To say that the woman has done nothing wrong is to tell other people on this world to have and to promote a general attitude of indifference to what she has done.

However, we now need to ask, "What reasons for action do we have for promoting this attitude of indifference in the here and now?" That attitude of indifference will likely likely make similar behavior more common in this world. We actually have many and strong reasons to prevent that. We have many and strong reasons to reject the claim that there is "nothing wrong" with the woman's choice of having a sickly child now, even on a world where she is alone.

To state it directly, the claim that she "has done nothing wrong" is false. That statements means that the people of this world - here and now - the audience to whom the speaker of that statement is speaking - should have an attitude of indifference towards her actions. That is simply not true. Instead, we have any and strong reasons to promote an aversion to the woman's choice - to praise those who have such an aversion and to condemn those who do not - among fellow humans in the here and now. The statement that accurately makes that claim is the statement that that the choice she makes is wrong.

Again, this is consistent with saying that there is no reason for action that exists in her world for making a different choice. It happens to be true that no reason for action exists on her world for making a different choice. However, that does not imply that the people of this world would benefit from an attitude of indifference - which is what we would be saying if we said "she did nothing wrong".

The woman making the decision may be alone on her own world. However, we, who are judging her, did not follow her there. We are still here, surrounded by people whose desires and aversions have an impact on whether our current desires will be fulfilled or thwarted. Telling people to be indifferent towards the woman's choice creates attitudes in the here and now that puts the fulfillment of our desires in this world at risk. Consequently, we tell people - what is in fact true - to have an aversion to the option of having a sickly child over a healthy child. We do this by saying that she did, in fact, do something wrong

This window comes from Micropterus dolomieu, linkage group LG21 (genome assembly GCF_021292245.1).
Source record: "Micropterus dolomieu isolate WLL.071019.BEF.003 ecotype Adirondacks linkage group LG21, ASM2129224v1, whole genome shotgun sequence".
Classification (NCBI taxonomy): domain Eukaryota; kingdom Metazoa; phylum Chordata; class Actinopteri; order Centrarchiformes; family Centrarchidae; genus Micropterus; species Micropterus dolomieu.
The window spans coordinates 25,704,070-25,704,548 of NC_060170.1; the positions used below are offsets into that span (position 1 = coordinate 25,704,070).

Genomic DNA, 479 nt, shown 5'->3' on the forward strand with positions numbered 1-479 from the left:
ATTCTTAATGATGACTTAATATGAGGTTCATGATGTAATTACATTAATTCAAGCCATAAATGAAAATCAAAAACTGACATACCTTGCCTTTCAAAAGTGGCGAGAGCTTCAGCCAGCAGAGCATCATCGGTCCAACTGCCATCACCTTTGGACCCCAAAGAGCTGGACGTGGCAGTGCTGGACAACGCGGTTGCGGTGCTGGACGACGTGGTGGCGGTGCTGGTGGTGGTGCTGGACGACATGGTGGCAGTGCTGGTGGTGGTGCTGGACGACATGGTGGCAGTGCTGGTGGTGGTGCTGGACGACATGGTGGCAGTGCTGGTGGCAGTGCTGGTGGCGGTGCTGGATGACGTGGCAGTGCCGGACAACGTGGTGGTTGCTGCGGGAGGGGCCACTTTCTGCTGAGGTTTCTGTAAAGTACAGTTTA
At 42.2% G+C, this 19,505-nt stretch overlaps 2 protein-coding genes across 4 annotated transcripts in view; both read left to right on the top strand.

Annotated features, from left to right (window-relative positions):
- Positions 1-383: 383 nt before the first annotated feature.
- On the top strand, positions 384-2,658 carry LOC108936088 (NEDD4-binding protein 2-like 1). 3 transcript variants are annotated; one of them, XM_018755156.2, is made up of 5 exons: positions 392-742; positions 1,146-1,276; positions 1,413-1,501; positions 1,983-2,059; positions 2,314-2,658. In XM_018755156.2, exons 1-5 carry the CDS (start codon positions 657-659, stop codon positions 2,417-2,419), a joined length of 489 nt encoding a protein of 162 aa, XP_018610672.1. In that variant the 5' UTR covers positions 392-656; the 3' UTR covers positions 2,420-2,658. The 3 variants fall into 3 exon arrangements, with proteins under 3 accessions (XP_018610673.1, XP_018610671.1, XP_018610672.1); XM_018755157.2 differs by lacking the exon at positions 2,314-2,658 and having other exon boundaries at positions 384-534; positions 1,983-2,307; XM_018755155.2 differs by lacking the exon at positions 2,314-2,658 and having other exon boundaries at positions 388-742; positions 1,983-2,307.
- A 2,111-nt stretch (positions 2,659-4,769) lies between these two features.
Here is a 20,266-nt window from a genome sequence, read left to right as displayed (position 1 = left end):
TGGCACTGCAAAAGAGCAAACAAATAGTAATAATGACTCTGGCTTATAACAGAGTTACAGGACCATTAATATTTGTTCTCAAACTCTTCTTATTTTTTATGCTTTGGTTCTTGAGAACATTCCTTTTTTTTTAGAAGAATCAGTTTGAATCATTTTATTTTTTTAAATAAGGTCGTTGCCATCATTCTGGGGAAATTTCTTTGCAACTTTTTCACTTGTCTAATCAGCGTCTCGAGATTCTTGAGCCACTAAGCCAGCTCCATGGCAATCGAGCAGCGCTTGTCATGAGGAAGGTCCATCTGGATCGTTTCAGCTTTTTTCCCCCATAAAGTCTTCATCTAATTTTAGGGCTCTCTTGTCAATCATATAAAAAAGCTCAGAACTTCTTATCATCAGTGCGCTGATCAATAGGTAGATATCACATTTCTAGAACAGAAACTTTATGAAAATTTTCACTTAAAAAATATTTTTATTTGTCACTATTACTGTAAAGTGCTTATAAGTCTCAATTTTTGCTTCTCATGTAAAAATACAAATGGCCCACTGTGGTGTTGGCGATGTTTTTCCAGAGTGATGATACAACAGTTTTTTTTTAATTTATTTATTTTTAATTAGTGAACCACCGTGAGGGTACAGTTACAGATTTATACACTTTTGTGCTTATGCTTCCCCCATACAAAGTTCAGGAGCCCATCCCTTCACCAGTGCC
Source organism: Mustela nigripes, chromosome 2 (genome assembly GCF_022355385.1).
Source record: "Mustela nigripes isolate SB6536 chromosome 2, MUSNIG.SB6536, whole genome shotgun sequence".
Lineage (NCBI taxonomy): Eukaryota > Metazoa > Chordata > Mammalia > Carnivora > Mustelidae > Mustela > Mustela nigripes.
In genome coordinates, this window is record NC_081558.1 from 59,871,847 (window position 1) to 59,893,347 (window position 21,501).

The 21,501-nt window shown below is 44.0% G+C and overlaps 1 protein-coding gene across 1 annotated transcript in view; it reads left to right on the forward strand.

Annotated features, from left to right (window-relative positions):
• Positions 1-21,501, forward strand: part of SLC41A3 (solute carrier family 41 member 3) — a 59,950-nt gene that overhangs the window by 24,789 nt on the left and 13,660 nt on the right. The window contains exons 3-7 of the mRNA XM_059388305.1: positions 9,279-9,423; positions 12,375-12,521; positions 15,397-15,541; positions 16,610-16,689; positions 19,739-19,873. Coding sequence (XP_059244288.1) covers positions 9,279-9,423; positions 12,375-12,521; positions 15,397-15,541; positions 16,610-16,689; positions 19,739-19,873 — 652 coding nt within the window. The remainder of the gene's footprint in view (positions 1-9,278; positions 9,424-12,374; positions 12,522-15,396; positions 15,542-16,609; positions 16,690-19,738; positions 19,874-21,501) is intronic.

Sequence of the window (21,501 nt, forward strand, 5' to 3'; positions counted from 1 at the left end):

Thursday, May 23, 2013

Future Desires Do Not Count

Future desires do not count.

This is not to say that future desires do not matter. They matter to some people. In fact, they happen to matter to many of us.

When I say that future desires do not count, this is to be taken as reporting the real-world fact that a future desire is not a reason for action that exists. It is a reason for action that will exist - or not, depending on the choices we make. However, it is not a reason for action that exists at the time that an action is decided upon.

You, the reader, may want future desires to count. You may think that future people are people - or will be people - and their interests are as important as ours. You may want your fellow humans to act in ways that fulfill, rather than thwart, their future desires.